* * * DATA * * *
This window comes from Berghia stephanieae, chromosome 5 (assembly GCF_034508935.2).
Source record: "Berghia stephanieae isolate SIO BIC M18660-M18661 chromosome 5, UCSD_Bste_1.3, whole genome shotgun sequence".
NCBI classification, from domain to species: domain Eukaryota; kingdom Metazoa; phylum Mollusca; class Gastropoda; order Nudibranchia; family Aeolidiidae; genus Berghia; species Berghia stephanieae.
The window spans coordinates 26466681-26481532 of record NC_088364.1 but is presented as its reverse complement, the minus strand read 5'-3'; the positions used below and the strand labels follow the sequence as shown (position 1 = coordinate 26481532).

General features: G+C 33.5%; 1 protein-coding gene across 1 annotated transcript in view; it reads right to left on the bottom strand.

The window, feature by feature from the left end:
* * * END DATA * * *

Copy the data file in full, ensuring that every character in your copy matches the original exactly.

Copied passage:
This window comes from Berghia stephanieae, chromosome 5 (assembly GCF_034508935.2).
Source record: "Berghia stephanieae isolate SIO BIC M18660-M18661 chromosome 5, UCSD_Bste_1.3, whole genome shotgun sequence".
NCBI classification, from domain to species: domain Eukaryota; kingdom Metazoa; phylum Mollusca; class Gastropoda; order Nudibranchia; family Aeolidiidae; genus Berghia; species Berghia stephanieae.
The window spans coordinates 26466681-26481532 of record NC_088364.1 but is presented as its reverse complement, the minus strand read 5'-3'; the positions used below and the strand labels follow the sequence as shown (position 1 = coordinate 26481532).

General features: G+C 33.5%; 1 protein-coding gene across 1 annotated transcript in view; it reads right to left on the bottom strand.

The window, feature by feature from the left end: